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NEW CHAPEL FOR NORMANBY. FOUNDATION-STONE LAYING BY MR A. E. PEASE, M.P.

North-Eastern Daily Gazette Monday 2 July 1900

Transcript of Article

NORTH EASTERN DAILY GAZETTE, MONDAY, JULY 2, 1900
             NEW CHAPEL FOR NORMANBY.
           FOUNDATION-STONE LAYING BY
                 MR A. E. PEASE, M.P.
On Saturday the memorial stones of the Prim-
tive Methodist Chapel now in the course of construc-
tion at Normanby were formally laid. Amongst
the company were Mr and Mrs A. E. Pease,
Mr Wm. Douglas, Mr W Codd, and Revs. E.
Phillipson, W. A. French. and J. Davidson
the present minister. A deputation, accompanied
by the Eston Miners' Old Brass Band, met Mr.
and Mrs A. E. Pease at Normanby and the
party proceeded to the site of the new chapel
where a short devotional service was held. The
minister (the Rev. J. Davidson) read a letter
from Mr J. J. Swan regretting that neither he
nor Mrs Swan oould attend. He enclosed a con-
tribution of £2 2s on behalf of Mrs Swan and
a further sum of £5 as a donation from himself
and concluded by wishing the church and its
members every happiness and success in there new
venture. Mr Pease was then asked to lay the first
stone, for which purpose he was presented with a
handsome silver trowel bearing the following
inscription : "Presented to A. E. Pease Esq,
M. P., by the trustees of the Normanby Primitive
Methodist Church at the foundation stone laying,
June 30th, 1900." — After laying the stone Mr.
Pease said it was indeed a great pleasure to him-
self and Mrs Pease to pay a visit to their friends
at Normanby. He was told he ought not
undertake a public duty of this kind, but he
thought he could safely spend a quiet Saturday
afternoon at Normanby, where there would be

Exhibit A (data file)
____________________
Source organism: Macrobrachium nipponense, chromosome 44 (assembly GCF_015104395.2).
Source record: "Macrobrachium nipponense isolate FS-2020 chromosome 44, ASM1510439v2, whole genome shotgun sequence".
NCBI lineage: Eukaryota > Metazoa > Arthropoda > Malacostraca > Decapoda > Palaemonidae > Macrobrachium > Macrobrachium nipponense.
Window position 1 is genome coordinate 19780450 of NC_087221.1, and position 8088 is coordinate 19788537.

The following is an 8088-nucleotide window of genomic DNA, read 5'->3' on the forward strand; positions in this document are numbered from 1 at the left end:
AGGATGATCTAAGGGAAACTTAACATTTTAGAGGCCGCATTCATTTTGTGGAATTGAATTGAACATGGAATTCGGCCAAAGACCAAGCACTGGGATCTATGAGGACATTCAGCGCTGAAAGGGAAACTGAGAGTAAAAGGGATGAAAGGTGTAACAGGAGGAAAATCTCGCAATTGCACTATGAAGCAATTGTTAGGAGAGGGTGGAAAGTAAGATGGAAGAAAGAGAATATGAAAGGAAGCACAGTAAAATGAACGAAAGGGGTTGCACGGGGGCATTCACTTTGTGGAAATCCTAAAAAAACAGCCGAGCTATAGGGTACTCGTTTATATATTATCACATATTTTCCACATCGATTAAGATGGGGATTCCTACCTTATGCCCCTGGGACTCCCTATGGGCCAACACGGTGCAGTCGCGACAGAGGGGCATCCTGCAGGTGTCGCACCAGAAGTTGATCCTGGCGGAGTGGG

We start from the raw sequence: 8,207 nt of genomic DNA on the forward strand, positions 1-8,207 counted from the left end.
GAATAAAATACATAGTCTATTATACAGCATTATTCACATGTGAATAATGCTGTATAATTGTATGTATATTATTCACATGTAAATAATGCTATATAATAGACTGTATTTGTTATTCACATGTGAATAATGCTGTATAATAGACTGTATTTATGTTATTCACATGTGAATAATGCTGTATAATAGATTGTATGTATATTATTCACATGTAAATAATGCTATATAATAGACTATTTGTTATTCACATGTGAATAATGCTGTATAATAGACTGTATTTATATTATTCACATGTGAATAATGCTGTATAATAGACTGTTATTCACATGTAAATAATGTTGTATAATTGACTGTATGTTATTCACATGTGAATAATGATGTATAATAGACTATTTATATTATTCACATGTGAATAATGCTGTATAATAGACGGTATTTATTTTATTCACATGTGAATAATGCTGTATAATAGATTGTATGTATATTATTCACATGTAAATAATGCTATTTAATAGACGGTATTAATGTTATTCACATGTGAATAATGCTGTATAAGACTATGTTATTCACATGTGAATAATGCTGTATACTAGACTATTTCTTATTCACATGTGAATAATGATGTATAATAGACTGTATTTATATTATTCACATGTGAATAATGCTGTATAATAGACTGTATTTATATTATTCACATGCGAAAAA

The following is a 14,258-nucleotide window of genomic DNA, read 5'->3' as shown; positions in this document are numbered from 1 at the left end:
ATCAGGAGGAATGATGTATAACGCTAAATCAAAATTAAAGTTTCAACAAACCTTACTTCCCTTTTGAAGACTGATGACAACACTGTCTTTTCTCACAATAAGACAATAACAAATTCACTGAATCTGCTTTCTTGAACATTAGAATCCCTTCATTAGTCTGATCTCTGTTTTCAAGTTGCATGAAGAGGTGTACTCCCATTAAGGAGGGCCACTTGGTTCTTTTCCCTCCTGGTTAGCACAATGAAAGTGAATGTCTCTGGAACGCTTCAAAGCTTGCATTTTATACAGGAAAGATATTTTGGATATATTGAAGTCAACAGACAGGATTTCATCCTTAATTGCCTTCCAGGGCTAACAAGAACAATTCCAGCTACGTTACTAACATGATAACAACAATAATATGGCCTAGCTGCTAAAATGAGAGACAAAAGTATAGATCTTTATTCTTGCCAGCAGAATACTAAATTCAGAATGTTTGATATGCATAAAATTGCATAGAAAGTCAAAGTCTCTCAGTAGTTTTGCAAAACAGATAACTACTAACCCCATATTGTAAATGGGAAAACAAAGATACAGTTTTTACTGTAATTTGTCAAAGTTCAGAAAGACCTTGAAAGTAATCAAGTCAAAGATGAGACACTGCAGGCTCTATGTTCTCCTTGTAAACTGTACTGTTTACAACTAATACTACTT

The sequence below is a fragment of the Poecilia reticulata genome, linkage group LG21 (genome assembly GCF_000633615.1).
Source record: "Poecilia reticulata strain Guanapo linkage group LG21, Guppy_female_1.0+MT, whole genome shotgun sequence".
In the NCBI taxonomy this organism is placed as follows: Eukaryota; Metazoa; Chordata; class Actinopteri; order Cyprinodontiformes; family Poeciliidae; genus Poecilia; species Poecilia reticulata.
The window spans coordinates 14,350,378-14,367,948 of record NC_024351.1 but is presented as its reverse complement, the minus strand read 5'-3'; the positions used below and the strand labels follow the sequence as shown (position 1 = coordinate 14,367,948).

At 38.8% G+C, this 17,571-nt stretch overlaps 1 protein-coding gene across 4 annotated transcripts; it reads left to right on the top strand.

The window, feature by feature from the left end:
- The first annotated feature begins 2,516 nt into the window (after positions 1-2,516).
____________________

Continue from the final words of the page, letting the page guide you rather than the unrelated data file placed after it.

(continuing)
no great crowd to speak to --- at any rate it would
do him no harm. However he hardly expected
to be welcomed by the Eston Band, and the
crowd present also greatly exceeded his expecta-
tions. He supposed that, like himself, there were
many present who were not Primitive Metho-
dists, but be sincerely hoped that they all
felt as warmly as he towards them. There was,
of oourse. various points of difference, but after
all their creeds were very similar and it there-
fore was necessary that they should undertake
to assist each other whenever the opportunity
presented itself. His grandfather, who was a
very strict Quaker, had not only helped the Non-
conformists in the districts, but was not back-
ward in helping the Established Church as well.
It had always seemed to him that they had all
been comrades in arms, and although they had
fought the battle for civil and religious rights
and helped their countrymen to be true
patriots as well as Christians, they must always
be on the watch to guard against any of their
rights and liberties being infringed. They should
always be ready to help bodies like the Primitive
Methodists, who had to find the means for build-
ing their chapels and schools from pockets any-
thing but well-filled. He thought it spoke?
very well for such a small chapel that
they had already been able to raise
nearly half the amount required. Al-
though be had laid many foundation-stones
this was the first occasion he had been presented
with a silver trowel. The country was beginning
to realise the vast amount of good done by the
churches. What better example of this could
there have than the conduct of the troops during
the present war. Comparing the conduct of the
soldiers now to the soldiers of Wellington's times
they found that Wellington then reported his
men to be "the scum of the earth, and capable
and willing to commit every kind of crime."
Whilst, on the other hand, Lord Roberts
reported that crime was practically unknown.
This was a splendid testimonial to the
influence of the churches. This chapel
he sincerely hoped would be a success and provide
a never-failing source of comfort to the people
of the neighbourhood. He would like to say
he had proved it a great hardship during the
past few years to give up public life, and he
wished to thank them all for the many kindnesses
showered on him. -— Stones were also laid by Mrs.
Pease, Mr J. Hammerston, the Sunday Seniors and
the choir, and three stones by young people
connected with the ohurch. -— At the conclusion
of the ceremony a public tea was held in an
adjoining field
, and later in the evening a public
meeting was held, Dr. Fulton presiding. --- Yes-
terday, special commemoration services were held
the choir rendering a service of songs entitled
"Led by a Child", whilst in the evening Mr A.
Appleyard, of Middlesbrough, delivered an address.
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